Penguin fossil calls Waikato Museum home
It's 28 million years old, weighed as much as Stephen Donald, and was the about the same height as Prince.
And it calls the Waikato Museum home.
A local penguin fossil, found by Hamilton Junior Naturalist Club in 2006 has officially become part of the museum's permanent collection.
The bones, preserved in Mudstone, have pride of place in a glass cabinet near the entrance. The bones were found in Kawhia.
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Although the fossil has been at the museum for the past several years there was a process to get it officially part of the museum's permanent collection.
And it appears to be a hit with most of the visitors.
Sydney man John Toohey was fascinated by the fossil during his visit.
"It's good for a fossil to see other fossils," he joked.
The penguin - which scientists believed weighed about 100kg, and was 1.5m tall- was comparatively a lot larger than modern day penguins.
An Emperor penguin weighs 30kg and was 1.15m tall - both lighter and shorter than it's ancient ancestor.
"I really like seeing how things develop and the synergies of other forms of life, the science of continuity and how things have developed over time," Toohey said.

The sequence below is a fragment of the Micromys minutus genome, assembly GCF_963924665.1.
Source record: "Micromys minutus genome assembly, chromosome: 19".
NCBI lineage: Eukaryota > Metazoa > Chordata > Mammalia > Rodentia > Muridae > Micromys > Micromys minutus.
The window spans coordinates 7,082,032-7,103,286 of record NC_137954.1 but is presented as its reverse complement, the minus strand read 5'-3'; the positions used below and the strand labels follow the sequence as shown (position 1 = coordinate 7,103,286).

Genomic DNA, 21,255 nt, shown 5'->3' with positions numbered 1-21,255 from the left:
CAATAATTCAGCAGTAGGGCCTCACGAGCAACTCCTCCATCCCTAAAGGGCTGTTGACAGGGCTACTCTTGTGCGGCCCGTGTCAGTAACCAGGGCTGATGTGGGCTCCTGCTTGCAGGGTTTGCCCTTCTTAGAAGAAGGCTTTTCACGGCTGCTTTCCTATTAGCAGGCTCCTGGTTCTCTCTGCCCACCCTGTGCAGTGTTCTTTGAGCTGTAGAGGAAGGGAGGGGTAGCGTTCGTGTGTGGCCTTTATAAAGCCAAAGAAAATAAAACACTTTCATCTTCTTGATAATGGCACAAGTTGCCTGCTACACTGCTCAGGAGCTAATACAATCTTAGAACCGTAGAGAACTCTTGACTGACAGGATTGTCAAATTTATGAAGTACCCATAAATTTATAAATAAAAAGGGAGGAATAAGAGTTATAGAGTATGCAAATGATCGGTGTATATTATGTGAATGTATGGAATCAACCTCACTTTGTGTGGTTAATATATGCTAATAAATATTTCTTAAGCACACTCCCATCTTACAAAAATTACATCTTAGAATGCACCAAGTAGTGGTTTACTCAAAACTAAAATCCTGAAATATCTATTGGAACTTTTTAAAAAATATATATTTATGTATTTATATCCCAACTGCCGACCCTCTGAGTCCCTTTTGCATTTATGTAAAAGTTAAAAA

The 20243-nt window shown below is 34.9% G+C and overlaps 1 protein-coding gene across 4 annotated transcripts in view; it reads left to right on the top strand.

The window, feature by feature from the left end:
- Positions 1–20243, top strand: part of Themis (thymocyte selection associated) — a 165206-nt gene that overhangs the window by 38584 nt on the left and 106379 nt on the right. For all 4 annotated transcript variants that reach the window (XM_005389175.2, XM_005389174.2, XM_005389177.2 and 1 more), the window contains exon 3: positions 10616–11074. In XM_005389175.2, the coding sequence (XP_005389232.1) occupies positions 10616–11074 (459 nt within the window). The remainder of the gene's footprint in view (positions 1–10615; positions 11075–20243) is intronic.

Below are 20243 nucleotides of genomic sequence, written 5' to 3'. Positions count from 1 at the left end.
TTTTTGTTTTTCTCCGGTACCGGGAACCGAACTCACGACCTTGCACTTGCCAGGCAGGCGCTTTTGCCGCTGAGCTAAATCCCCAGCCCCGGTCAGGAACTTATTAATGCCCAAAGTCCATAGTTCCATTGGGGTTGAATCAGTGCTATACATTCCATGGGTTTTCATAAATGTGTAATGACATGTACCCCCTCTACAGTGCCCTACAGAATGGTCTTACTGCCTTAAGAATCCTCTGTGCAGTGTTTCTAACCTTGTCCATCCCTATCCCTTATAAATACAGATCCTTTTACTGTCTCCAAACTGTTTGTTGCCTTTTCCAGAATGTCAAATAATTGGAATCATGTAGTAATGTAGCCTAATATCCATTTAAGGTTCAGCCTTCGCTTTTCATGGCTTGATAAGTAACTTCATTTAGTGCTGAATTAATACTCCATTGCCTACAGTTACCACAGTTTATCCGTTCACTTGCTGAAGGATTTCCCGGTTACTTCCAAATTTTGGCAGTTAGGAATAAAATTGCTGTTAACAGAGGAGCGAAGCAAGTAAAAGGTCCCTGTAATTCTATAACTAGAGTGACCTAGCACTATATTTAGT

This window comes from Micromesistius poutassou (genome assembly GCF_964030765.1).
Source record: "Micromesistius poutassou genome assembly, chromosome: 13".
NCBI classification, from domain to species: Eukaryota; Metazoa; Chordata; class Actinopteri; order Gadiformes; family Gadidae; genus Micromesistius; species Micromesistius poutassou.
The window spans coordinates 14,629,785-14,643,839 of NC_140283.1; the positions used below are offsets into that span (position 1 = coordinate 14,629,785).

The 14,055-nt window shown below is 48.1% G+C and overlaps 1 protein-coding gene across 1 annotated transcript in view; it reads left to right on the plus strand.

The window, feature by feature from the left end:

Though the fossil did not fare as well under his partner's gaze.
"There's only so much information I can hold in my brain at a time, and fossils don't fit," Robyn Alexander said.
"I'm just going to have to say sorry to my granddaughter because I can't tell her about the penguin fossil when I get home."
But Alexander did sing the praises of another famous New Zealand penguin - Dunedin's Yellow Eyed Penguin.
She saw a cluster of the birds huddling together, the eyes were the most amazing things she had ever seen, Alexander said.
"Now that sort of penguin I have space for in my brain."